It was a conversation with a friend’s octogenarian mother — a conversation that wandered back and forth, expanded and contracted over a couple of visits —that brought Baduvapuli pickle to my table. With a lifetime of food memories locked within her frail frame, she spoke eagerly, in bursts of animated words, retreating abruptly into silence when her hearing faded without warning, returning at will.
Seated on a veranda that ran along the front of the house, coffee bushes crowding the edges of the yard, bold blooms in pots balanced on ledges, she revived decades of days and nights of cooking for family and friends: most of our food talk was about wild game, from a time when it was still part of our cuisine. Amidst the stories of roasting, smoking and extended attention that game requires, Baduvapuli was the surprise. It appeared suddenly, a memory that animated this graceful and generous woman as she remembered a pickle one of her grandmothers made for her when she was a girl. With barely three spices and chopped fruit, it was easily made. It was the ideal, quick-fix pickle for an unexpected wedding or special occasion at one time, as it did not need time to mature. Its shelf life was short, so it was eaten quickly.
Of all the many foods we spoke of, this was the one that made her eyes sparkle as she described the flavours —sour, tinged with a pleasing bitterness and an edge of spice — laughing with disbelief at the simplicity of it all, the memory of its taste bright enough to take her back seven decades or more. Her scant directions that I followed were as frugal as the pickle itself, but the result was flavours that were clear, fresh —and even healing. It’s the kind of pickle that suggests that we can eat much more simply and thoughtfully, if we wish to, using produce that’s very easily available.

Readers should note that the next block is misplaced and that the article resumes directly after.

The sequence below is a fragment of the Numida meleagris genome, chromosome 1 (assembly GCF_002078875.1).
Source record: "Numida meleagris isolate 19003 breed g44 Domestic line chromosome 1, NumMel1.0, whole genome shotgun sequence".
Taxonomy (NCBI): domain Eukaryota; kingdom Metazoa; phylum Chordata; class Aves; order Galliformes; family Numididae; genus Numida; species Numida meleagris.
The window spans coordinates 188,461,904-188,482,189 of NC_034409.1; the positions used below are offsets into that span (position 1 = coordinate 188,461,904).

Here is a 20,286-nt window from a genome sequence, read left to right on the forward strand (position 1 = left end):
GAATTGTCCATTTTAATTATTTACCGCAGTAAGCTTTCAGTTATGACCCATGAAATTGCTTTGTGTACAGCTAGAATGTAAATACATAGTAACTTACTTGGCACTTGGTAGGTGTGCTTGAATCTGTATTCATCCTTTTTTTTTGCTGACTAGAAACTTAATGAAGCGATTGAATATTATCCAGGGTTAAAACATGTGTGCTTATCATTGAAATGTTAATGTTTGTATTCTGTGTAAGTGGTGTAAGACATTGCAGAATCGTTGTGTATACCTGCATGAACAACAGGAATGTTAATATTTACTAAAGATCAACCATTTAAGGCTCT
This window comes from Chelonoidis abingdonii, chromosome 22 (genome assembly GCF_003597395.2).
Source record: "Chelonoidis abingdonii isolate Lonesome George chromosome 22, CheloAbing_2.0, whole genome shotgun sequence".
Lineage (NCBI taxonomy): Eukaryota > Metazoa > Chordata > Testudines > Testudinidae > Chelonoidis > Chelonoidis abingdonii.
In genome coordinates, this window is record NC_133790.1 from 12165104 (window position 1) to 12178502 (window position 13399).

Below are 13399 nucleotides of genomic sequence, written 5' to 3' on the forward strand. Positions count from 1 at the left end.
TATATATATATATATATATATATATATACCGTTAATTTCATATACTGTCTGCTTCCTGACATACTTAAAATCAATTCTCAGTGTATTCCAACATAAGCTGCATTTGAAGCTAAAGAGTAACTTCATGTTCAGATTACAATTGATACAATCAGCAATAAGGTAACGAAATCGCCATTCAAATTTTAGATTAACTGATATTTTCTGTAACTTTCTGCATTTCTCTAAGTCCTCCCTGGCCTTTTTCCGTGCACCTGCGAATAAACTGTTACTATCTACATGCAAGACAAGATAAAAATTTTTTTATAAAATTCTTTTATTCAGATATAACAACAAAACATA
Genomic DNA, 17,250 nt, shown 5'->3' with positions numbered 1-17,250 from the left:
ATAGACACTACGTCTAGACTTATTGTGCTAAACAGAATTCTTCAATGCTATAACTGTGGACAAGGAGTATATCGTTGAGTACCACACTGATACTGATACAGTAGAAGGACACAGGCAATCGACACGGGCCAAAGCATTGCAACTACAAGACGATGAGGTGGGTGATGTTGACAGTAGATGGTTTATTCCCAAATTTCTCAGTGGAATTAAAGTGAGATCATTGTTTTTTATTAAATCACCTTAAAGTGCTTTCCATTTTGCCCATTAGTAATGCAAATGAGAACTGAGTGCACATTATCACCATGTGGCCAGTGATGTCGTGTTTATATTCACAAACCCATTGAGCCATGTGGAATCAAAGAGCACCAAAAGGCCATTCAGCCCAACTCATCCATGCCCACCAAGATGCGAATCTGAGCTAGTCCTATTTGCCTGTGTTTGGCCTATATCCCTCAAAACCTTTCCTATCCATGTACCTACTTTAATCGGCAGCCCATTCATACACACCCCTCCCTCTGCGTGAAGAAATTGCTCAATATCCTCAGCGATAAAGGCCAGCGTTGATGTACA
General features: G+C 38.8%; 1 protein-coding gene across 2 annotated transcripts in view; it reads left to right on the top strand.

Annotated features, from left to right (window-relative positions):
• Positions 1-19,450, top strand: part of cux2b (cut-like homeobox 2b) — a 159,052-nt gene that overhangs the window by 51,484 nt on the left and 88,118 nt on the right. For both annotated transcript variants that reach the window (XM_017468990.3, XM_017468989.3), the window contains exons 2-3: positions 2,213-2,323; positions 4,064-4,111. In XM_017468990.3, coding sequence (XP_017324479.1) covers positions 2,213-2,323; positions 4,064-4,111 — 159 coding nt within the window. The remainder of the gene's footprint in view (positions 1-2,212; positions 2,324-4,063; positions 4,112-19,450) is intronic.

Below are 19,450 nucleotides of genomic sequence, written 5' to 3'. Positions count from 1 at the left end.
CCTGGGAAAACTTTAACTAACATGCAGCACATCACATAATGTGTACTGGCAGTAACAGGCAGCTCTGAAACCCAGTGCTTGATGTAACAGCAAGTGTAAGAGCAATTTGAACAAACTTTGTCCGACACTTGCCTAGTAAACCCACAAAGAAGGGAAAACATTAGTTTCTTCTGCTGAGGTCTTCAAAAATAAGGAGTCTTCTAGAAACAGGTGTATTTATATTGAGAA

Baduvapuli, Citrus pennivesiculata, with its thick, knobbly skin and sour juicy flesh hung down from branches, bright yellow lashed with green, peering through the thick foliage of trees, always visible —but never really seen — unfamiliar to me until now.
The results of my first attempts at making this pickle were so satisfying, that I now try and maintain a steady supply of it, made in very small batches. The tug of bitterness may challenge some palates: but for anyone who enjoys a little tussle with a chunk of bitter rind, the lasting, fresh aftertaste of citrus and a touch of spice, Baduvapuli is the fruit for you.
Fields, yards, hedgerows and small patches of forest in the no-man’s land bordering coffee plantations once held an abundance of roots, shoots, leaves and fruit recognizable to generations of eyes trained to see: an abundance that became invisible when we stopped valuing it as food. Michael Pollan’s “Don’t eat anything that your great-grandmother wouldn’t recognize as food,” is something I have tried to live by for many years now. The thing is, we have to know what, for her, was food.
All Food Styling: Kaveri Ponnapa
Photo Credits: A.G.P Sathyaprakash
Baduvapuli seems to bears some affinity to Vadukapuli, the so-called ‘Wild Lemon’ that is used in a similar way in Kerala.
Do look out for the recipes of all the food featured here in my upcoming cookbook.